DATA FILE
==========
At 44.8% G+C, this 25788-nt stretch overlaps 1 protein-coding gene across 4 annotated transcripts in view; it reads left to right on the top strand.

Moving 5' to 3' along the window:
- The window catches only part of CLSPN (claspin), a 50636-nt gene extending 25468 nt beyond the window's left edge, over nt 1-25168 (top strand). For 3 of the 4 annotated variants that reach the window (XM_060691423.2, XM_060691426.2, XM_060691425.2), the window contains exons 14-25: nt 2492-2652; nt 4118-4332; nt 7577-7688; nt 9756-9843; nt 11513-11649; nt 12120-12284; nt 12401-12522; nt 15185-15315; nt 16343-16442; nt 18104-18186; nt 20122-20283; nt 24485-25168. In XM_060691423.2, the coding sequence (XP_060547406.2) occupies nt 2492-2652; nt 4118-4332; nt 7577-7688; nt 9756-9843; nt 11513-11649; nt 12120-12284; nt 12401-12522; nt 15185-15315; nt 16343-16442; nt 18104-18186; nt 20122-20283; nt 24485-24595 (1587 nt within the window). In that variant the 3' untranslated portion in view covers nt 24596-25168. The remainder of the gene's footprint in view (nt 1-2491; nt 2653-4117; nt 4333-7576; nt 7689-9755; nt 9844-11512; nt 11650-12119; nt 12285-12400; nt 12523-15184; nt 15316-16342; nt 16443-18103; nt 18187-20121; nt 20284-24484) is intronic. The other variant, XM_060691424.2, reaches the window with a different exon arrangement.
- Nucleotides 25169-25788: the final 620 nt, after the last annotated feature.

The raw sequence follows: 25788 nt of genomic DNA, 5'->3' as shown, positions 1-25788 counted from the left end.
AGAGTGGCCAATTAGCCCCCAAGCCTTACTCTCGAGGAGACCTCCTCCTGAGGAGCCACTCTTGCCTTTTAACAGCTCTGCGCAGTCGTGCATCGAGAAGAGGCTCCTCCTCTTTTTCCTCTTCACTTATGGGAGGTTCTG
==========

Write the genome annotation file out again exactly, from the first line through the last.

At 44.8% G+C, this 25788-nt stretch overlaps 1 protein-coding gene across 4 annotated transcripts in view; it reads left to right on the top strand.

Moving 5' to 3' along the window:
- The window catches only part of CLSPN (claspin), a 50636-nt gene extending 25468 nt beyond the window's left edge, over nt 1-25168 (top strand). For 3 of the 4 annotated variants that reach the window (XM_060691423.2, XM_060691426.2, XM_060691425.2), the window contains exons 14-25: nt 2492-2652; nt 4118-4332; nt 7577-7688; nt 9756-9843; nt 11513-11649; nt 12120-12284; nt 12401-12522; nt 15185-15315; nt 16343-16442; nt 18104-18186; nt 20122-20283; nt 24485-25168. In XM_060691423.2, the coding sequence (XP_060547406.2) occupies nt 2492-2652; nt 4118-4332; nt 7577-7688; nt 9756-9843; nt 11513-11649; nt 12120-12284; nt 12401-12522; nt 15185-15315; nt 16343-16442; nt 18104-18186; nt 20122-20283; nt 24485-24595 (1587 nt within the window). In that variant the 3' untranslated portion in view covers nt 24596-25168. The remainder of the gene's footprint in view (nt 1-2491; nt 2653-4117; nt 4333-7576; nt 7689-9755; nt 9844-11512; nt 11650-12119; nt 12285-12400; nt 12523-15184; nt 15316-16342; nt 16443-18103; nt 18187-20121; nt 20284-24484) is intronic. The other variant, XM_060691424.2, reaches the window with a different exon arrangement.
- Nucleotides 25169-25788: the final 620 nt, after the last annotated feature.

The raw sequence follows: 25788 nt of genomic DNA, 5'->3' as shown, positions 1-25788 counted from the left end.
AGAGTGGCCAATTAGCCCCCAAGCCTTACTCTCGAGGAGACCTCCTCCTGAGGAGCCACTCTTGCCTTTTAACAGCTCTGCGCAGTCGTGCATCGAGAAGAGGCTCCTCCTCTTTTTCCTCTTCACTTATGGGAGGTTCTG